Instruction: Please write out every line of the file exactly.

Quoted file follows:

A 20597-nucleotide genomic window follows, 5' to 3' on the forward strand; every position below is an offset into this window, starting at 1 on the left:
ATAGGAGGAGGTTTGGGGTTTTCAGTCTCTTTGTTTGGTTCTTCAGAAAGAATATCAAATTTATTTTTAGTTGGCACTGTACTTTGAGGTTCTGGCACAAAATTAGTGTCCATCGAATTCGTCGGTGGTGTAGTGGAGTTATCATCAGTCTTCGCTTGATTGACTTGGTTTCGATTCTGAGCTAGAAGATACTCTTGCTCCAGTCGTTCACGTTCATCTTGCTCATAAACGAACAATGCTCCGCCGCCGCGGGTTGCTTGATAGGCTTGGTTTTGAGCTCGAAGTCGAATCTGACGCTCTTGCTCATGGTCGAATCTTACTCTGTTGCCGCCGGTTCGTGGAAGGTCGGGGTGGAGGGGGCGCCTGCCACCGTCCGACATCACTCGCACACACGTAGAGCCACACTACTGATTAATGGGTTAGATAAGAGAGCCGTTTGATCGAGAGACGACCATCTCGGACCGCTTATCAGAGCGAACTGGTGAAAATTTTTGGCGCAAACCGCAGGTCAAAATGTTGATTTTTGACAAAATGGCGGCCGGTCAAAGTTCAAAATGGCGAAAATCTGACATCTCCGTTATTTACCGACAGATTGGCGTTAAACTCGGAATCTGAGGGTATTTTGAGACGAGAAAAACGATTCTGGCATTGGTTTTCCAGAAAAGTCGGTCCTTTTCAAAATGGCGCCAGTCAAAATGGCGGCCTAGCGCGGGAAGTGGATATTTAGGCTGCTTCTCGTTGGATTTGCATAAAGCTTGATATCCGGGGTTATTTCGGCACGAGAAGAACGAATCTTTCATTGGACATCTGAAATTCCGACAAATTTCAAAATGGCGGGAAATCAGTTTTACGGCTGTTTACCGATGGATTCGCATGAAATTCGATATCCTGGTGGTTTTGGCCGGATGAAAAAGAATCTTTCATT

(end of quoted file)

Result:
A 20597-nucleotide genomic window follows, 5' to 3' on the forward strand; every position below is an offset into this window, starting at 1 on the left:
ATAGGAGGAGGTTTGGGGTTTTCAGTCTCTTTGTTTGGTTCTTCAGAAAGAATATCAAATTTATTTTTAGTTGGCACTGTACTTTGAGGTTCTGGCACAAAATTAGTGTCCATCGAATTCGTCGGTGGTGTAGTGGAGTTATCATCAGTCTTCGCTTGATTGACTTGGTTTCGATTCTGAGCTAGAAGATACTCTTGCTCCAGTCGTTCACGTTCATCTTGCTCATAAACGAACAATGCTCCGCCGCCGCGGGTTGCTTGATAGGCTTGGTTTTGAGCTCGAAGTCGAATCTGACGCTCTTGCTCATGGTCGAATCTTACTCTGTTGCCGCCGGTTCGTGGAAGGTCGGGGTGGAGGGGGCGCCTGCCACCGTCCGACATCACTCGCACACACGTAGAGCCACACTACTGATTAATGGGTTAGATAAGAGAGCCGTTTGATCGAGAGACGACCATCTCGGACCGCTTATCAGAGCGAACTGGTGAAAATTTTTGGCGCAAACCGCAGGTCAAAATGTTGATTTTTGACAAAATGGCGGCCGGTCAAAGTTCAAAATGGCGAAAATCTGACATCTCCGTTATTTACCGACAGATTGGCGTTAAACTCGGAATCTGAGGGTATTTTGAGACGAGAAAAACGATTCTGGCATTGGTTTTCCAGAAAAGTCGGTCCTTTTCAAAATGGCGCCAGTCAAAATGGCGGCCTAGCGCGGGAAGTGGATATTTAGGCTGCTTCTCGTTGGATTTGCATAAAGCTTGATATCCGGGGTTATTTCGGCACGAGAAGAACGAATCTTTCATTGGACATCTGAAATTCCGACAAATTTCAAAATGGCGGGAAATCAGTTTTACGGCTGTTTACCGATGGATTCGCATGAAATTCGATATCCTGGTGGTTTTGGCCGGATGAAAAAGAATCTTTCATT